A yacht which played a key role in the Irish battle for independence goes on permanent display at the National Museum of Ireland.
The Asgard was used by Erskine Childers and wife Molly for gun running off the coast of Howth in the run up to the 1916 Rising. In 1914 it sailed into Howth Harbour with nine hundred rifles and twenty-nine thousand rounds of ammunition. These were the guns that were used in the 1916 Rising and during the Civil War.
It's actually more than a century old and has an iconic place in Irish history.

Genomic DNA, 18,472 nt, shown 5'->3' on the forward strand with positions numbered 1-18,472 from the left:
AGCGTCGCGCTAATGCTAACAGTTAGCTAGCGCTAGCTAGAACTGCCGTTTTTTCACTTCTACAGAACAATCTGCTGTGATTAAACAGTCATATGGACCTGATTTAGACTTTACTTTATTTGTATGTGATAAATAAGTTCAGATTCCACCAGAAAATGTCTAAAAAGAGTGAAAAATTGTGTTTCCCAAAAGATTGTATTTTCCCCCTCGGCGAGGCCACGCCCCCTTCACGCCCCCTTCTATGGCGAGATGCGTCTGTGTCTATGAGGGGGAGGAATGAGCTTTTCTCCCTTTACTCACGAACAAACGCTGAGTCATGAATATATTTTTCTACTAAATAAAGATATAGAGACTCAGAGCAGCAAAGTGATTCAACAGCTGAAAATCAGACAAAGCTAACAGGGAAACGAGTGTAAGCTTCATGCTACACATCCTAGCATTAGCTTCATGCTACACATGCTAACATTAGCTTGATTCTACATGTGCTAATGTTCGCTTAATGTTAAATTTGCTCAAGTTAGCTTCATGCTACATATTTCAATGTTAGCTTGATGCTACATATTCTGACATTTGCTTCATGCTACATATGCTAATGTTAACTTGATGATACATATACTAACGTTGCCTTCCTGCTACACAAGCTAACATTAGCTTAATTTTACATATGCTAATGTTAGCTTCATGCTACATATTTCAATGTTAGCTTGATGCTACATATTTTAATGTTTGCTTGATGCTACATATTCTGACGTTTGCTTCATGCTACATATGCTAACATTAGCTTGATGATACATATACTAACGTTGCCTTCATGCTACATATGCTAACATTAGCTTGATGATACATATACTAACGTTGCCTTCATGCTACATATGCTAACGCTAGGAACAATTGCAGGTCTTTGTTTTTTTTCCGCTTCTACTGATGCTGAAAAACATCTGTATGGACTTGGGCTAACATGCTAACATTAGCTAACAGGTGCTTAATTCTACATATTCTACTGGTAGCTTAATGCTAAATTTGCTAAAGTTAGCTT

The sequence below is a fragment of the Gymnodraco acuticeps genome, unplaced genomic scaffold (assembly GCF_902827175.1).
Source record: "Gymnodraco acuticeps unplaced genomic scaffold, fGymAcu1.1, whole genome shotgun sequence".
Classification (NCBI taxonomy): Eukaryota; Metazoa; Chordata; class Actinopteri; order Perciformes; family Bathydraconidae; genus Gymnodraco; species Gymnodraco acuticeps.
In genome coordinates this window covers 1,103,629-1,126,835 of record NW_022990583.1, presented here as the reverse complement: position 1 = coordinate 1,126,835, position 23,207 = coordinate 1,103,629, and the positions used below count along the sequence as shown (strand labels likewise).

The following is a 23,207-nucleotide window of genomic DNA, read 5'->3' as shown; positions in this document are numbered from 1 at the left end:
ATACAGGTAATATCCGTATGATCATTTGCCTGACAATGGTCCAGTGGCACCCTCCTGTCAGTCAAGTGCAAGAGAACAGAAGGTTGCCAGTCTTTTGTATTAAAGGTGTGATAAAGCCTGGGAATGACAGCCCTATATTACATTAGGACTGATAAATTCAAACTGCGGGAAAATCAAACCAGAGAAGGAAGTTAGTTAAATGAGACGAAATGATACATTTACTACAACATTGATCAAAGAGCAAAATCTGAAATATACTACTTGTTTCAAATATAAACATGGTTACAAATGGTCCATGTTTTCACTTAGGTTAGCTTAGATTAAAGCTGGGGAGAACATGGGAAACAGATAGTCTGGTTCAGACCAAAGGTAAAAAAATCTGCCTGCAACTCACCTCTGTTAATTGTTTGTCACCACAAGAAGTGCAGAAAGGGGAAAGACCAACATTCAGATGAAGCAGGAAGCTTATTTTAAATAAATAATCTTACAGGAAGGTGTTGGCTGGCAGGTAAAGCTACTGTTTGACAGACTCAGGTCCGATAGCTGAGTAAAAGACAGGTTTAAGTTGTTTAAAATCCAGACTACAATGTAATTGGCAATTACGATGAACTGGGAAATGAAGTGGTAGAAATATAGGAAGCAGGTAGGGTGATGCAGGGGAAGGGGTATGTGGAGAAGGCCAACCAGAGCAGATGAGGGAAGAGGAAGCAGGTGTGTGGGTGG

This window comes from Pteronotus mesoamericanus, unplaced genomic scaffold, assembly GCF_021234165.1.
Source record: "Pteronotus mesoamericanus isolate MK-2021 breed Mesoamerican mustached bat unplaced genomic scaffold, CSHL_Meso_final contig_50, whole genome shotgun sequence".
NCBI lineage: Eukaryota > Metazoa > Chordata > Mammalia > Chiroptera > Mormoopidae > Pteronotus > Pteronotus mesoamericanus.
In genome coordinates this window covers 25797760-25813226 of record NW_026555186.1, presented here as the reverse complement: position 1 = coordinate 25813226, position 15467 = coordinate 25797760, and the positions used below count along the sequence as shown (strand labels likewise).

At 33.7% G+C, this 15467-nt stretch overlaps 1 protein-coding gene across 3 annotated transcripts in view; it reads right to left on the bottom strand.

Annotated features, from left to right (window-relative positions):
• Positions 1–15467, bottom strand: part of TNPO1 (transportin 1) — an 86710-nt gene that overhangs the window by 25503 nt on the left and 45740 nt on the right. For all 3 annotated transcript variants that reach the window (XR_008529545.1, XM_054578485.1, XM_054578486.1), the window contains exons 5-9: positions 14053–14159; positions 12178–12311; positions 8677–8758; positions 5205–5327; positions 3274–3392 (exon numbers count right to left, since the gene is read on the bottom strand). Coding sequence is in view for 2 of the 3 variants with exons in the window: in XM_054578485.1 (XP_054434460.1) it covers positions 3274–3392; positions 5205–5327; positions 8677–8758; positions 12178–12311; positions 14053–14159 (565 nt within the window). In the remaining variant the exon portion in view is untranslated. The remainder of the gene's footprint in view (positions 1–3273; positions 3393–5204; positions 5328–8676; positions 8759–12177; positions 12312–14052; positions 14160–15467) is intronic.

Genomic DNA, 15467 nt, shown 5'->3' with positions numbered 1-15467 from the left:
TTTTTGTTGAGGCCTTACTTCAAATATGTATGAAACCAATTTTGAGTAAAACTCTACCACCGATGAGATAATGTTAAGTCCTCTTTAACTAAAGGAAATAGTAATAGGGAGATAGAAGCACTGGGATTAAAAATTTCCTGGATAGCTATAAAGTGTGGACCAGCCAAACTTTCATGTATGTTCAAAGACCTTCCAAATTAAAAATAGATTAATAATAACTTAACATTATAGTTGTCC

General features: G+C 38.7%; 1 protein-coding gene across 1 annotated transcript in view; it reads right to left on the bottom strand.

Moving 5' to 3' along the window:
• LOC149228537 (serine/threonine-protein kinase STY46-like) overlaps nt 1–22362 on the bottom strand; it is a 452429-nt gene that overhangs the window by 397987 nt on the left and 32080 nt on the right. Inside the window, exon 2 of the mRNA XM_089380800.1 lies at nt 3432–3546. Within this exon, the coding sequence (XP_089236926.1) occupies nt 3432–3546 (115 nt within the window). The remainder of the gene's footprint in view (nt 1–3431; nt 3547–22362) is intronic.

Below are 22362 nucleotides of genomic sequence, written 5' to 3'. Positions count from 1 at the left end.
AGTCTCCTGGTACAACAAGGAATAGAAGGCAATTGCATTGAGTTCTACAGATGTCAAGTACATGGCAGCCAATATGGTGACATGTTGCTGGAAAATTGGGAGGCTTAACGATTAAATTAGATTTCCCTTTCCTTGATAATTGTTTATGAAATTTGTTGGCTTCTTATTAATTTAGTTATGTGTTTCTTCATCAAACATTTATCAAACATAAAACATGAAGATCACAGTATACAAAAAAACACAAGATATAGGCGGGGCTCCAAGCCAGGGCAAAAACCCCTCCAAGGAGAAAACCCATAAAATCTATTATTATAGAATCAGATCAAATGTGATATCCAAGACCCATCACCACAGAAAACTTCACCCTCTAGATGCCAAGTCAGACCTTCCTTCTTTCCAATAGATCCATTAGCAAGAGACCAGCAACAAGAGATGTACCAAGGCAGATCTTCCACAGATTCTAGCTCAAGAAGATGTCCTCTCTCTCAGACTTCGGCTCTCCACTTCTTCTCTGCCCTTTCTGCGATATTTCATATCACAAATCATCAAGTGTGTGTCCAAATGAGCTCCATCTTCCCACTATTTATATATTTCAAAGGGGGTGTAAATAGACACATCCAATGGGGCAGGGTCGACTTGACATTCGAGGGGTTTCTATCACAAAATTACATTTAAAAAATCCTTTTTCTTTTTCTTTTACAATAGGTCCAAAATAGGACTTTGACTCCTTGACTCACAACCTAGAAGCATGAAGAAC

Raghnall Ó Floinn of the National Museum talks about the history of the Asgard and the part it played in the fight for Irish freedom.
Acquired by the State in the 1960s the Asgard was used for sail training and later installed in Kilmainham Gaol. The process of conserving the Asgard took five years, with the objective of keeping as many of the original features. John Kearon, shipwright and ship conservator, describes the process of conserving a vessel that is over a hundred years old.
Nessa Childers Member of the European Parliament (MEP) and granddaughter of Erskine Childers, says it is wonderful for the museum to have the Asgard and important on a personal level for her and her family.
An RTÉ News report broadcast on 8 August 2012. The reporter is Samantha Libreri.